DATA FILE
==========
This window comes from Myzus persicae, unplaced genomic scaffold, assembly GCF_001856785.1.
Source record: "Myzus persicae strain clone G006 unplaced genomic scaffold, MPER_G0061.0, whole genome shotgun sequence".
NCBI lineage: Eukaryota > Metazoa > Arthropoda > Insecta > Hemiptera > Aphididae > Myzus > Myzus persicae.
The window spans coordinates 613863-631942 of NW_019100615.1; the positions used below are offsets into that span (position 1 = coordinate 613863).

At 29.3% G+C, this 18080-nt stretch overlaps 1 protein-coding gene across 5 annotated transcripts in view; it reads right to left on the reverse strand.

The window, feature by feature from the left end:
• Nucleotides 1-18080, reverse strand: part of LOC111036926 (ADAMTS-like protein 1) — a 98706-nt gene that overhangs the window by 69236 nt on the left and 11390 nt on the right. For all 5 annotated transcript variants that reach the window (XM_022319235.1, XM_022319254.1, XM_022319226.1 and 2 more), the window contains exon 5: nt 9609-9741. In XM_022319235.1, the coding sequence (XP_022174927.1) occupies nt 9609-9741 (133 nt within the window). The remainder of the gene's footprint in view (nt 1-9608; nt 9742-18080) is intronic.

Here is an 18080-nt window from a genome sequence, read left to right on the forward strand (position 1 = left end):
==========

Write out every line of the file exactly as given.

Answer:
This window comes from Myzus persicae, unplaced genomic scaffold, assembly GCF_001856785.1.
Source record: "Myzus persicae strain clone G006 unplaced genomic scaffold, MPER_G0061.0, whole genome shotgun sequence".
NCBI lineage: Eukaryota > Metazoa > Arthropoda > Insecta > Hemiptera > Aphididae > Myzus > Myzus persicae.
The window spans coordinates 613863-631942 of NW_019100615.1; the positions used below are offsets into that span (position 1 = coordinate 613863).

At 29.3% G+C, this 18080-nt stretch overlaps 1 protein-coding gene across 5 annotated transcripts in view; it reads right to left on the reverse strand.

The window, feature by feature from the left end:
• Nucleotides 1-18080, reverse strand: part of LOC111036926 (ADAMTS-like protein 1) — a 98706-nt gene that overhangs the window by 69236 nt on the left and 11390 nt on the right. For all 5 annotated transcript variants that reach the window (XM_022319235.1, XM_022319254.1, XM_022319226.1 and 2 more), the window contains exon 5: nt 9609-9741. In XM_022319235.1, the coding sequence (XP_022174927.1) occupies nt 9609-9741 (133 nt within the window). The remainder of the gene's footprint in view (nt 1-9608; nt 9742-18080) is intronic.

Here is an 18080-nt window from a genome sequence, read left to right on the forward strand (position 1 = left end):